After that first time, Lester starts to come by regularly. In the beginning, it’s weird. Stephen can probably count on one hand the number of times he’s spoken with Lester alone and they know next to nothing about one another.
But that almost makes it easier. Lester is the only one who doesn’t treat him differently, who doesn’t try to force false cheer or ignore what’s happened. Lester actually looks at him, really looks at him, and it’s amazing how refreshing that is.
Stephen thinks maybe it’s because they weren’t friends. Lester never gave a damn about what Stephen did in his personal life as long as it didn’t affect his work. And when it did, well... Lester doesn’t seem to hold it against him.
So once Stephen gets past the oddness of it all, he finds himself enjoying Lester’s visits. He might even appreciate Lester’s visits more than anyone else’s. He doesn’t feel like he has to try so hard when Lester is there. He doesn’t bother hiding it if he’s feeling shitty or if he’s in a bad mood and Lester never seems troubled by it. His dry humour often cuts through Stephen’s moodiness.
Lester isn’t such a bad person. Stephen thinks he might not have given him enough credit.
He doesn’t sleep much. Nightmares. The drugs helped at first, but now that he’s being weaned off of them, the low dosage does nothing to help him sleep. It seems like every time Stephen closes his eyes, he’s back in that room, the creatures surrounding him, Cutter shouting. He might not remember exactly what happened, but his imagination fills in the blanks quite well.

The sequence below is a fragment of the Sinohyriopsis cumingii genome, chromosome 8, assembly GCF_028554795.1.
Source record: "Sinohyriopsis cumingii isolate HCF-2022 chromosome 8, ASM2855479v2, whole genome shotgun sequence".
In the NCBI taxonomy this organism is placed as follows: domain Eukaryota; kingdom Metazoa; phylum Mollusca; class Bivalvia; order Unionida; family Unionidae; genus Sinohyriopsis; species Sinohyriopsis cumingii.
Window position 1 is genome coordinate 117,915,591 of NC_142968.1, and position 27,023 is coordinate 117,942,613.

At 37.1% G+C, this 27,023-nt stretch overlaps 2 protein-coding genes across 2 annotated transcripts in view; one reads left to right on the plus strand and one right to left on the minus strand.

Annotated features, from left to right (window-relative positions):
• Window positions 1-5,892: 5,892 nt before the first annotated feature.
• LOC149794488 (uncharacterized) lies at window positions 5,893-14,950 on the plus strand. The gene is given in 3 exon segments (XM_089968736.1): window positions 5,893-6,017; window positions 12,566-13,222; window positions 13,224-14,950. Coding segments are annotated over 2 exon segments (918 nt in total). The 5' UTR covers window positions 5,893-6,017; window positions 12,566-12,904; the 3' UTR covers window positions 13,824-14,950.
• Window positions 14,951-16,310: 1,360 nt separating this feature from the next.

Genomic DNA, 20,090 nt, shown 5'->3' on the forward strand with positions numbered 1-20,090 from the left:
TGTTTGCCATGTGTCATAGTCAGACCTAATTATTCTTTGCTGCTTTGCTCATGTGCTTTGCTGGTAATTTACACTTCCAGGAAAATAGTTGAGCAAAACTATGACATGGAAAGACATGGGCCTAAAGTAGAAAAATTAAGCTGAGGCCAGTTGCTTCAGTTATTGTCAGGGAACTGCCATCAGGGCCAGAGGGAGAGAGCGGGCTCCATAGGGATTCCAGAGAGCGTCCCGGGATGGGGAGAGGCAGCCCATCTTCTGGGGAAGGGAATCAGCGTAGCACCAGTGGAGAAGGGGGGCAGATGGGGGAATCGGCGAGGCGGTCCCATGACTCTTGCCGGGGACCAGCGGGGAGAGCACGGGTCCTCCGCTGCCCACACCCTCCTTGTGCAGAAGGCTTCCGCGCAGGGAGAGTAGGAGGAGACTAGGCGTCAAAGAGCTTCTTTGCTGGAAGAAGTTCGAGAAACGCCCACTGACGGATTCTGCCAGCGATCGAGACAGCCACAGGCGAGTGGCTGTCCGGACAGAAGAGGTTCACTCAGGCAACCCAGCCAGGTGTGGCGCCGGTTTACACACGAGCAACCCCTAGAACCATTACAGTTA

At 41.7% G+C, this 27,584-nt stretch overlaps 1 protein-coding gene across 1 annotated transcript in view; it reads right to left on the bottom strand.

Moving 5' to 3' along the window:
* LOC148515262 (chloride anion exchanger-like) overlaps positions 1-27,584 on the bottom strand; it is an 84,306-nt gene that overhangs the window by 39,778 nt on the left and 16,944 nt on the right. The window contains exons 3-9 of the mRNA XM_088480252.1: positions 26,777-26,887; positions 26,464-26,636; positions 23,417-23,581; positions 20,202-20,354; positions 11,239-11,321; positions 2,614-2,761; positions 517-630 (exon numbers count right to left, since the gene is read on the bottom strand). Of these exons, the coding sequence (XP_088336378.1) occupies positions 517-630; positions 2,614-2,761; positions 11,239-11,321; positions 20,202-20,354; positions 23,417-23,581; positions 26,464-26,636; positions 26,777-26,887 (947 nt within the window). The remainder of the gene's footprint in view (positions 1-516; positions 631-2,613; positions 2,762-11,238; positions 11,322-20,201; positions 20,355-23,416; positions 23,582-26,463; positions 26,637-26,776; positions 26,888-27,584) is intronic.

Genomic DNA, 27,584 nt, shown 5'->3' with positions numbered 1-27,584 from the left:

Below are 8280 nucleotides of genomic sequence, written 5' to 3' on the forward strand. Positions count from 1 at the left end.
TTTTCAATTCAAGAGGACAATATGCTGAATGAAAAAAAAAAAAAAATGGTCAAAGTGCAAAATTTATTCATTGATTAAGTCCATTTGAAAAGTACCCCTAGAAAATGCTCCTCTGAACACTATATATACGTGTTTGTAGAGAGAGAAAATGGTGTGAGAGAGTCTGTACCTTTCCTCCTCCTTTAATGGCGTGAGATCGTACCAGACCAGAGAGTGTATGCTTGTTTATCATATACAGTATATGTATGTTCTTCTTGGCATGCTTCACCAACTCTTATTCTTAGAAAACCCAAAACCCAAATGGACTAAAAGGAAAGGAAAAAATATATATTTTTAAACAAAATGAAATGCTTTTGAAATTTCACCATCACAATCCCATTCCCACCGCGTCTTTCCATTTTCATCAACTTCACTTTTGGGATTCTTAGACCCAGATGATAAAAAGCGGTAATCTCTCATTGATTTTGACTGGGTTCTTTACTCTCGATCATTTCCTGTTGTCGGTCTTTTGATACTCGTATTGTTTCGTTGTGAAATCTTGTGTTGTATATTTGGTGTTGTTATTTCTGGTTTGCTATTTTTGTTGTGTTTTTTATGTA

He falls asleep during the day sometimes, exhausted after his mostly sleepless nights, but the nightmares usually wake him then, too.
He can feel the teeth sinking into his leg and he struggles, kicking out and reaching for his gun but it’s too far beyond his grasp. There is a metallic smell of blood filling his nostrils, his hands are slippery with it and there’s so much red, it can’t possibly all be his. Someone’s screaming and he realises it’s him, he’s screaming and crying like a coward but he can’t--
“Stephen,” a low voice starts to bleed into his mind. “Stephen,” louder, more insistently.
Stephen wakes up, hair sticking to his forehead and the thin sheet uncomfortably hot over his legs. He blinks rapidly and tries to slow down his breathing. Eventually he becomes aware of the hand resting on his shoulder and remembers the voice. He turns. “Lester,” he says in surprise.